Years after the West Virginia Above Ground Storage Act was signed into law, the West Virginia legislature is again looking at changing the number of storage tanks that must comply with the law. In reaction to chemicals leaking from an API 650 tank into the local Charleston waterways, the Act imposed a registration and certification requirement on all permanent above ground storage tanks that store more than 1,320 gallons at atmospheric pressure and constructed of noncarbon materials (steel, concrete, fiberglass, etc.). API 650 tanks owners were scrambling to complete the required inspections by the January 1, 2015 deadline.

Many complaints were lodged by business owners about how onerous the Act was in cost and breadth of the law. Thousands of tanks were covered by the Act, making an API 653 tank inspector the most sought after professional in the state of West Virginia. Many claimed it was logistically impossible to have all of the above ground storage tanks covered by the Act inspected by the deadline.

In March of 2015, the West Virginia legislature passed Bill 423 that greatly scaled back the number of above ground storage tanks regulated by the new program. The revisions designated two regulated level of tanks. Level 1 included ASTs within a zone of critical concern, source water protection area, public surface water influenced groundwater supply source area, or a tank designated by the DEP; contains substances defined in CERCLA or other federal environmental laws (excluding petroleum); or is an AST with a capacity of 50,000 or more gallons. Level 2 included ASTs within a zone of peripheral concern that is not within the definition for a level 1 tank. Level 1 tanks had a higher level of scrutiny compared to level 2 tanks.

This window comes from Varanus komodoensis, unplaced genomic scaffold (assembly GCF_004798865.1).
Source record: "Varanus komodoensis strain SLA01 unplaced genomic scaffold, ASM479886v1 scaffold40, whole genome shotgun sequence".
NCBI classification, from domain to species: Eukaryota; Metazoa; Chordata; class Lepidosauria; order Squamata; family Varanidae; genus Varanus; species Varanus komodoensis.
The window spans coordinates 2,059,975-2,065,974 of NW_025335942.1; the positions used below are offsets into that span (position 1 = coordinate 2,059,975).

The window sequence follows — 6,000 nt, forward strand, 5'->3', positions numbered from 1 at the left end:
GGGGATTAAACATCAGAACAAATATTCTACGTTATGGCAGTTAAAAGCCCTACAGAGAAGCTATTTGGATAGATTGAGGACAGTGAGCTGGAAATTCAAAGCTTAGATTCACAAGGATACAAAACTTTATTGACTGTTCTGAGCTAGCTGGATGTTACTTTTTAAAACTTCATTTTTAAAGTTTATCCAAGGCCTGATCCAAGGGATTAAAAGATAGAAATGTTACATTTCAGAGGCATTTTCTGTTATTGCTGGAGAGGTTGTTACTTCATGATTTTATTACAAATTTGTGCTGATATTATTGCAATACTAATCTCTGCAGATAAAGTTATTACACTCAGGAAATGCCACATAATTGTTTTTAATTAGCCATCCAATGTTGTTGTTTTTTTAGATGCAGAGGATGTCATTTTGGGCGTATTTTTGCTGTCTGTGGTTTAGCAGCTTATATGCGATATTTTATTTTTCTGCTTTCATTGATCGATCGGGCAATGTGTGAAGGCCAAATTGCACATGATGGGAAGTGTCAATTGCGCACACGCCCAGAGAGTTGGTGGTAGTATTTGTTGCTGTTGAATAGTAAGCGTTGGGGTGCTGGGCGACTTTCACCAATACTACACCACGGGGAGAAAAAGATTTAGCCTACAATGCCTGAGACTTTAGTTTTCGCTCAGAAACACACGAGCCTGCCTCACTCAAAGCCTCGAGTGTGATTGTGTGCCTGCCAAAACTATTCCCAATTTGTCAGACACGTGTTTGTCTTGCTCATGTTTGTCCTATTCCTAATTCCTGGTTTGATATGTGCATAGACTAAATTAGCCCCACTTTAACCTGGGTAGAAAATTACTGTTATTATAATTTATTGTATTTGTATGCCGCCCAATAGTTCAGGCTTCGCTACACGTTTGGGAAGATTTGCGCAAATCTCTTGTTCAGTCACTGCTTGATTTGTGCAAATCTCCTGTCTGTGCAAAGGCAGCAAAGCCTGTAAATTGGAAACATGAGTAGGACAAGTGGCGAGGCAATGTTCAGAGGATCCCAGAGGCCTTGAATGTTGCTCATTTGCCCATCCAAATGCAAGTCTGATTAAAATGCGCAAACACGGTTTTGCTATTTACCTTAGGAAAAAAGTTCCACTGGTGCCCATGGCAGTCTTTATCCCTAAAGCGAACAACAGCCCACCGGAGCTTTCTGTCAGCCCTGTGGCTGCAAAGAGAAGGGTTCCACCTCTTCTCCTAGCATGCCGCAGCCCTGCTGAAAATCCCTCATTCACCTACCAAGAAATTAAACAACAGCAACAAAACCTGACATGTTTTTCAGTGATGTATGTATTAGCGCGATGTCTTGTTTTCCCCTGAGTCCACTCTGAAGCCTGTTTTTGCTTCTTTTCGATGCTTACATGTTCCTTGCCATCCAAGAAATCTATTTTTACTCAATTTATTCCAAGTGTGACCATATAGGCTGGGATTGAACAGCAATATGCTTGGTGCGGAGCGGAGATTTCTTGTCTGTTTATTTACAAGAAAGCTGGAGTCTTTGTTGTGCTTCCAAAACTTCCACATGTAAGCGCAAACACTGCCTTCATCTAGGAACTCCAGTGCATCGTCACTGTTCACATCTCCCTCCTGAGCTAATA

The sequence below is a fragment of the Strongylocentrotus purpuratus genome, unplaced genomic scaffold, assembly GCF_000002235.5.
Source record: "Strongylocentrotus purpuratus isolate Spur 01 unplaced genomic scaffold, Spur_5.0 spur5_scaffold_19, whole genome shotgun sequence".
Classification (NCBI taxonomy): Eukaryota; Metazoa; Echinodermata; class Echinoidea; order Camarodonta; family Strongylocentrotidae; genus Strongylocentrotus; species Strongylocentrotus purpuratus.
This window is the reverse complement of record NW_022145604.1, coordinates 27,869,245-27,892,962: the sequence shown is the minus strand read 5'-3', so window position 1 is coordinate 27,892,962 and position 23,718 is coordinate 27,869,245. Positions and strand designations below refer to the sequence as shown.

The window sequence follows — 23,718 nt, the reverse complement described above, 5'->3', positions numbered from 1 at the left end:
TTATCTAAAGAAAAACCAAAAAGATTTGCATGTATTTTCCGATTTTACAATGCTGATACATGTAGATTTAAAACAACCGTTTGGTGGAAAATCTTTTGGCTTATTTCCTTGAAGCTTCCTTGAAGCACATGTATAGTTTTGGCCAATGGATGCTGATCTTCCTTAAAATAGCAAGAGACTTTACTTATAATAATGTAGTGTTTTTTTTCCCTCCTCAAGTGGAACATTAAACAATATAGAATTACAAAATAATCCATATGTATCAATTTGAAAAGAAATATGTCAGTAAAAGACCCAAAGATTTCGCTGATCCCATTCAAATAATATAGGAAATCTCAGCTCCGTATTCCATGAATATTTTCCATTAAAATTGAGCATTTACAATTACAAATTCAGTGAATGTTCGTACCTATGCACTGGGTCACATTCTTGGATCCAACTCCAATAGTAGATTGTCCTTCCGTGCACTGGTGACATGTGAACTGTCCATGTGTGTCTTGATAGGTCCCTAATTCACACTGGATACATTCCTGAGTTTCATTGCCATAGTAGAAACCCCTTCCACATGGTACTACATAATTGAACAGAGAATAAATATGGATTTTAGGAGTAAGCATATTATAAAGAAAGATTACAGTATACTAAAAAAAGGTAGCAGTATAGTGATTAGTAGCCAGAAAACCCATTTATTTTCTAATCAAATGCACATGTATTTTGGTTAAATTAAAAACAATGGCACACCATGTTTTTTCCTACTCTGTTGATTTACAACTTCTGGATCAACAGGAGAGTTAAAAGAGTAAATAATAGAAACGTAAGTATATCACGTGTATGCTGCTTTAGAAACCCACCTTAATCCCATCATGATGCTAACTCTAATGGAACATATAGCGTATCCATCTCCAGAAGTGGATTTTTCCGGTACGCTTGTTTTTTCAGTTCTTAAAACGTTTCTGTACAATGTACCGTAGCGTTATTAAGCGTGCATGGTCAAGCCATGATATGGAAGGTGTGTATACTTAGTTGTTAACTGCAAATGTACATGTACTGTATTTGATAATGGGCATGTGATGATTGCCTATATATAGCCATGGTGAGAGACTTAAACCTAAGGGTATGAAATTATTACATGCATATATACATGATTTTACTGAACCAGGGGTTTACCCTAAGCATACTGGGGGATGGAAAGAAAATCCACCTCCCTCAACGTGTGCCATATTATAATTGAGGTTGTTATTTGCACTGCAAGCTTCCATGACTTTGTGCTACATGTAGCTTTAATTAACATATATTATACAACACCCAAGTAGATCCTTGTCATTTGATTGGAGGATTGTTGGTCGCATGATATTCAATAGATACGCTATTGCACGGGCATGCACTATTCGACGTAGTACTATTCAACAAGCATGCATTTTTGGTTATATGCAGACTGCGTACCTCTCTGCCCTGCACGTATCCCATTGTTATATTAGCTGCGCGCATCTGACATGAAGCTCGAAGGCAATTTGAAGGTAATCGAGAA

Despite this easing of the coverage of the act, representatives of the oil and gas industry continued to complain that the rules were still burdensome to the point of imposing a detrimental economic impact to business with above ground tanks that simply stored brine and other waste liquids. Their opinions were heard and had a response with legislation introduced this year.

This bill exempts smaller tanks used by the oil and gas industry. According to the Department of Environmental Protection, this change would result in 29,000 less tanks being covered by the Act. However, if the tanks are located in the “critical zones,” they would still be required to be registered and have regular API 653 inspections. This proposal was met with opposition from environmental groups.

A compromise was reached where all of the tanks within the original definition still have to be registered but tanks outside any of the five-hour “critical zones” would not be subject to other requirements, such as inspections. These critical zones are within five hours upstream of drinking water intakes. The House has passed the revised House Bill 2811, and now it is in the Senate for consideration.